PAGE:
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Article citation: James Guthrie, (2009) "Obituary – Dr Derek Binney", Journal of Intellectual Capital, Vol. 10 Iss: 2, pp. -
Editorial Board member of the Journal of Intellectual Capital (JIC), colleague and friend, Dr Derek Binney, passed away in May 2008, at an early age.
Derek had a distinguished career in industry, where he worked in information technology (IT). Most recently, he was the Chief Technology Officer at CSC Australia and the Director of their Office of Innovation. His success at these roles can be attributed to his inquiring mind and boundless energy. Derek fitted more into most days than would seem humanly possible to most of us – he undertook each and every task with inquisitive enthusiasm.
In his working life, Derek was involved in knowledge management, long before the term became widely used. At CSC, Derek focused on the organisation’s innovation agenda. He considered emerging trends in ITs and issues affecting information and communication technology (ICT) investments and the management of ICT organisations.
Derek completed a PhD at Macquarie Graduate School of Management in Sydney in 2004. His thesis topic was “Time to adopt knowledge management applications: influences that affect individual decisions within a large IT services organisation”. He embraced scholarship with the same gusto with which he approached all aspects of his life, be they work, family, sport or other interests. He described the research he undertook during his doctoral studies as “one of the most enriching experiences” of his life.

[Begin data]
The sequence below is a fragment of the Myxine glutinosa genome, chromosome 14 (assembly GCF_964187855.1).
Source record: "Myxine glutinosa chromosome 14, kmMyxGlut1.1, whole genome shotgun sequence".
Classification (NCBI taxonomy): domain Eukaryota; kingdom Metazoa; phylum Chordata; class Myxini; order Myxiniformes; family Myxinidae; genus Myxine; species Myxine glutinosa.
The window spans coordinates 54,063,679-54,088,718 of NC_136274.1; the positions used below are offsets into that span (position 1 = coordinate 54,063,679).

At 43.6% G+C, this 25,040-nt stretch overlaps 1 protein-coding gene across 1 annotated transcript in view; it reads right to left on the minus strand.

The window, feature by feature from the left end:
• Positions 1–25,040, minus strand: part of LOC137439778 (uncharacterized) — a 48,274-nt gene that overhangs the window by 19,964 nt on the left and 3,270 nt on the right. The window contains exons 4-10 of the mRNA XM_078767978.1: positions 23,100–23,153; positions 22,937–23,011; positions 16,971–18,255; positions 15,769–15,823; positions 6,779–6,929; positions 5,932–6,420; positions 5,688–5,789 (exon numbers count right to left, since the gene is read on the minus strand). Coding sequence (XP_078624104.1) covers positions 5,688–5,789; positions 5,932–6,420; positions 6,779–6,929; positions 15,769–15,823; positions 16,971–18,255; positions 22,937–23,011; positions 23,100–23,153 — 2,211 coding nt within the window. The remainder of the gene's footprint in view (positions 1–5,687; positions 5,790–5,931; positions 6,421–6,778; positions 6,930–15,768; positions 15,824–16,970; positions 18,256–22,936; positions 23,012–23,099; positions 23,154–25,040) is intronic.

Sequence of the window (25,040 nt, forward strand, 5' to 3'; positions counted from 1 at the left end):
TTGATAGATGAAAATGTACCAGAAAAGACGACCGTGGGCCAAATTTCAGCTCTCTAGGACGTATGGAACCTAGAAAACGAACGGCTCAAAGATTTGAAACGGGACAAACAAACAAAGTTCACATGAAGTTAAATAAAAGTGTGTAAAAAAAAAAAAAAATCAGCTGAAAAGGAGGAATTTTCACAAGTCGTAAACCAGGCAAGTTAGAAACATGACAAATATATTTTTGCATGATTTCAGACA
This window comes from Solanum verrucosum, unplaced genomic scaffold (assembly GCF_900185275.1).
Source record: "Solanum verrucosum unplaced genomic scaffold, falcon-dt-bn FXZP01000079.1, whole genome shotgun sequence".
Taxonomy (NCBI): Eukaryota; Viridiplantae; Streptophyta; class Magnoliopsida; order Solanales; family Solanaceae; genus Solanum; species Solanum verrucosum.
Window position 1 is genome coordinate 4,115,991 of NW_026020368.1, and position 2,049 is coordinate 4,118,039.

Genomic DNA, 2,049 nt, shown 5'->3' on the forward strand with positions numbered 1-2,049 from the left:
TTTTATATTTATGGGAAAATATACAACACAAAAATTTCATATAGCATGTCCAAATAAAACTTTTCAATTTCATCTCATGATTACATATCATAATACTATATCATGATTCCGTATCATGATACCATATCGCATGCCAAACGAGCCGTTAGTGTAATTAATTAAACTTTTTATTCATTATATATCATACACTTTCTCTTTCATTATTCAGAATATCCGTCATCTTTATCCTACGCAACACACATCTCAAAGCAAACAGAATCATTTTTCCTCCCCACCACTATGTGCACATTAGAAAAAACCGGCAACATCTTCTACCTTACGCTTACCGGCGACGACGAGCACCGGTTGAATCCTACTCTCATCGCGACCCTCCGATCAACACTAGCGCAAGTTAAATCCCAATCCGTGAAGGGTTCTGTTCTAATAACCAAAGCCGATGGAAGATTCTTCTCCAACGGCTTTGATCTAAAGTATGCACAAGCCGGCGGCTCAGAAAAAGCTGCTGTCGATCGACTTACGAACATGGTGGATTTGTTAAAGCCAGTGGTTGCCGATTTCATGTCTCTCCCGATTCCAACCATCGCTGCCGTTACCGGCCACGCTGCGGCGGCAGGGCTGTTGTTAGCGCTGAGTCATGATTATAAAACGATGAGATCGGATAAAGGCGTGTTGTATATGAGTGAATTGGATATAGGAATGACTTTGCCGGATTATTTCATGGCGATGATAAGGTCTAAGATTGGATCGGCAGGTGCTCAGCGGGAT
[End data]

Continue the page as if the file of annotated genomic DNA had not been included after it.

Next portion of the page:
Also in 2004, he was invited onto the Editorial Board of the JIC and was an active reviewer and contributor to the early years of the journal.
After the completion of his PhD, Derek published widely and presented his research at international conferences. He was one of those rare individuals who is able to cross effortlessly between academia and industry, making the transition with a firm grasp of both. His questing mind was naturally suited to scholarship – he was fascinated by knowledge, not just the knowing but the search for knowledge. He could involve himself in the minutiae of complex IT problems and consider an organisation from a conceptual, big picture view.
In a speech to graduates of The University of Technology, Sydney in 2005, he said:
[…] technology is not an end in itself – technology is only an enabler. I’m willing to predict that the more successful amongst you will be those who are able to answer the “So what?” question […]
Derek made a significant contribution to Australian Government policy with his participation in the Society for Knowledge Economics and subsequent work on the intangible capital value of ICT investments for the Australian Department of Finance and Administration. His involvement in this large federal government project is a reflection of his intellectual leadership and the respect in which he was held by his colleagues, both in academia and the IT industry.
Derek became ill when his academic career was still in its infancy. He had much more to offer us. But through his working life, his academic and family life, he achieved more than most. Thank you Derek for what you gave us. You are missed.
The Sydney University, Sydney, Australia